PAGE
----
Have you been on TV? What are your favorite tips? What did I miss?

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  1. These are great tips! When I had the opportunity to appear on the local news last month, I was really glad I had written down my name and website url.

    I was a bit nervous on camera and forgot to mention it, but thanks to this tip, it was flashed across the screen at both the beginning and the end of the segment.

    • Missy Berggren

      Hey Jen – thanks for the comment! The coaching session you and I had by phone was what inspired this post! You did a great job and I’m glad that tip was especially helpful.

  2. Susan Peterson

    Great tips! #3 I would probably disagree with though, in every circumstance. There are many topics where smiling is not appropriate. For serious issues, or people who are researchers or reporting on serious topics, smiling will cause a loss of credibility. Doctors should smile, I’m sure but be careful to smile only when it’s appropriate.

    • Missy Berggren

      Susan, great point! Smiling is not appropriate in every situation, especially in a crisis. That said, when appropriate, not smiling can really work against you…. and a little bit can go a long way in creating energy. Thanks for adding to the discussion!

  3. Great tips! I made an appearance on a local cable access show to talk about children’s books (my profession) for a local organization a couple of months ago, and I think it went okay. I have yet to see the footage though, and I’m nervous about watching myself. :???:

    • Missy Berggren

      Thanks Mindy – watching ourselves on TV can be tough, but usually there’s something we can learn for the next time.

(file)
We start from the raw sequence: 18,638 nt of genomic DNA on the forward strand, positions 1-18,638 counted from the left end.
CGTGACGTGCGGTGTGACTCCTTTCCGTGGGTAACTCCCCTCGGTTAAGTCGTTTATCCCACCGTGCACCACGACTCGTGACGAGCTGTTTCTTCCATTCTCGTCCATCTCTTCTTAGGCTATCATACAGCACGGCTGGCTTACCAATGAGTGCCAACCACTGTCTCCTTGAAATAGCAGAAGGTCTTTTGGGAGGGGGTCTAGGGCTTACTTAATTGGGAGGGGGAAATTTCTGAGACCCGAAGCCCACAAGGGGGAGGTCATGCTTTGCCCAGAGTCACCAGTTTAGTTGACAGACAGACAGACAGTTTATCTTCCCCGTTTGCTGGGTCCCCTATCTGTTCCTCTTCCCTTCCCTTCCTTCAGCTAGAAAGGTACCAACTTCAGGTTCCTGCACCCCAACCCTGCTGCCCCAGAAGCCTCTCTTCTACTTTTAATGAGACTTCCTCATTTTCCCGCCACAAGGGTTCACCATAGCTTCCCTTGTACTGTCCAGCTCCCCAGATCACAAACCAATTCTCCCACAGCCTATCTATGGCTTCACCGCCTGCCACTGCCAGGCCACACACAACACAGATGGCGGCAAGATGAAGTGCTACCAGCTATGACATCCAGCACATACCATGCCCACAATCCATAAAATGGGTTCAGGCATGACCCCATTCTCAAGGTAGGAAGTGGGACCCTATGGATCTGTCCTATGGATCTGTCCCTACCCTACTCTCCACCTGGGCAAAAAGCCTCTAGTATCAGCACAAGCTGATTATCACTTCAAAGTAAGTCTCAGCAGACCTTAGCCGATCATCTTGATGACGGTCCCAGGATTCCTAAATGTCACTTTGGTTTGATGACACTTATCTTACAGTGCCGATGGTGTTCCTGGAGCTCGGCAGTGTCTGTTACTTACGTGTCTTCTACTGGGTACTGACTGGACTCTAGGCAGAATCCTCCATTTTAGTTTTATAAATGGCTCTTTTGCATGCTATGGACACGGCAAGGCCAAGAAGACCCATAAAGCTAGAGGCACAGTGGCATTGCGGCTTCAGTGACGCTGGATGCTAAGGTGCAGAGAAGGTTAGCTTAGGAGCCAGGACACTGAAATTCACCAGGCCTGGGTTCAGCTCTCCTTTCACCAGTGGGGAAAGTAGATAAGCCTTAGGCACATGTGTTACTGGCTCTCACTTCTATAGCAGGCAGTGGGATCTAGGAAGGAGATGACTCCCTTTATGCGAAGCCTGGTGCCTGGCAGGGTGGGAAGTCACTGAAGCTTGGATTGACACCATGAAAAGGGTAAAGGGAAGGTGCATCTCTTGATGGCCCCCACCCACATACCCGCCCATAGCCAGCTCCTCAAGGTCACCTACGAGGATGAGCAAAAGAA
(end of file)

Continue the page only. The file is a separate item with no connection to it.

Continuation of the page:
4. Melissa:
    Nice job on TV Tips!

    I would agree about smiling, though. Certainly smile when you are being introduced and at the sign off. (And thank them at the sign off too). Being accustomed to talking about serious things with dire consequences,I’ve learned it’s best not to smile then.

    Here are a few more quick tips fro consideration:

    1. Look where they tell you to look. Without training, many people tend to look upward when they are formulating thoughts. To do this while on camera, though looks silly. So simply train yourself to look exactly where they tell you, and keep looking there even if there are sounds and movements going on around you. Don’t let anything disract your vision.

    2. Keep your hands away from your face – as in don’t futz with your hair or glasses. Also get all your clothing adjusted before the camera starts, never during.

    3. Remember that a slight pause before you answer is always okay, even on live TV.

    4. Posture should be like a queen. Legs crossed at ankles, knees together, sitting upright with hands on lap. A little bit of casual can inadvertently come off as way too casual or way too relaxed.

    5. Don’t be reluctant to state your key messages more than once. If the questions allow it, you can restate your key messages more than once and in different ways.

    Hope these help.

    • Missy Berggren

      Carol – love these tips! You are definitely a pro – I’ll never forget your secret tip for how to have great looking nails for your TV appearances & speaking events.

  5. Great tips! One more to add is for people to get to know their good side. If you look best when the camera is capturing you from your left or right side, ask to be seated in the optimal position before the interview. It’s television, it’s in real time, they will not argue with a guest who will be LIVE in five, four, three…